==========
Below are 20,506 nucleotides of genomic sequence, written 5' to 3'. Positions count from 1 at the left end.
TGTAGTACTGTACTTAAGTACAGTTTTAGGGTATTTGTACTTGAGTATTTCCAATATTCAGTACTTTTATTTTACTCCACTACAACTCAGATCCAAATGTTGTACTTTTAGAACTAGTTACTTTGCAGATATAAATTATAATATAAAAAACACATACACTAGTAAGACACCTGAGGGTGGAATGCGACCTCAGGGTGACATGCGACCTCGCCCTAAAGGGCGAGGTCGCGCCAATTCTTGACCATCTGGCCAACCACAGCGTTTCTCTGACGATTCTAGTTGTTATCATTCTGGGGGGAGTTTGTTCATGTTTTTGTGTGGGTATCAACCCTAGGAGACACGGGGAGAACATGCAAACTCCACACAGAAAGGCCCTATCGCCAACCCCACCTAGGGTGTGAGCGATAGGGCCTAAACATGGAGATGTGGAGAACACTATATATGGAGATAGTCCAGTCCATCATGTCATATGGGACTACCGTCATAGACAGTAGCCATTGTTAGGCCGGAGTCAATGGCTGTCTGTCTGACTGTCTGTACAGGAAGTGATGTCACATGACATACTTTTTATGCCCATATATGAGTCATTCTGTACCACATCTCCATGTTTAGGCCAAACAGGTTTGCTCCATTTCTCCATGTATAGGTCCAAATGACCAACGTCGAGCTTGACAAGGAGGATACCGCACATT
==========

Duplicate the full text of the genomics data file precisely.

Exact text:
Below are 20,506 nucleotides of genomic sequence, written 5' to 3'. Positions count from 1 at the left end.
TGTAGTACTGTACTTAAGTACAGTTTTAGGGTATTTGTACTTGAGTATTTCCAATATTCAGTACTTTTATTTTACTCCACTACAACTCAGATCCAAATGTTGTACTTTTAGAACTAGTTACTTTGCAGATATAAATTATAATATAAAAAACACATACACTAGTAAGACACCTGAGGGTGGAATGCGACCTCAGGGTGACATGCGACCTCGCCCTAAAGGGCGAGGTCGCGCCAATTCTTGACCATCTGGCCAACCACAGCGTTTCTCTGACGATTCTAGTTGTTATCATTCTGGGGGGAGTTTGTTCATGTTTTTGTGTGGGTATCAACCCTAGGAGACACGGGGAGAACATGCAAACTCCACACAGAAAGGCCCTATCGCCAACCCCACCTAGGGTGTGAGCGATAGGGCCTAAACATGGAGATGTGGAGAACACTATATATGGAGATAGTCCAGTCCATCATGTCATATGGGACTACCGTCATAGACAGTAGCCATTGTTAGGCCGGAGTCAATGGCTGTCTGTCTGACTGTCTGTACAGGAAGTGATGTCACATGACATACTTTTTATGCCCATATATGAGTCATTCTGTACCACATCTCCATGTTTAGGCCAAACAGGTTTGCTCCATTTCTCCATGTATAGGTCCAAATGACCAACGTCGAGCTTGACAAGGAGGATACCGCACATT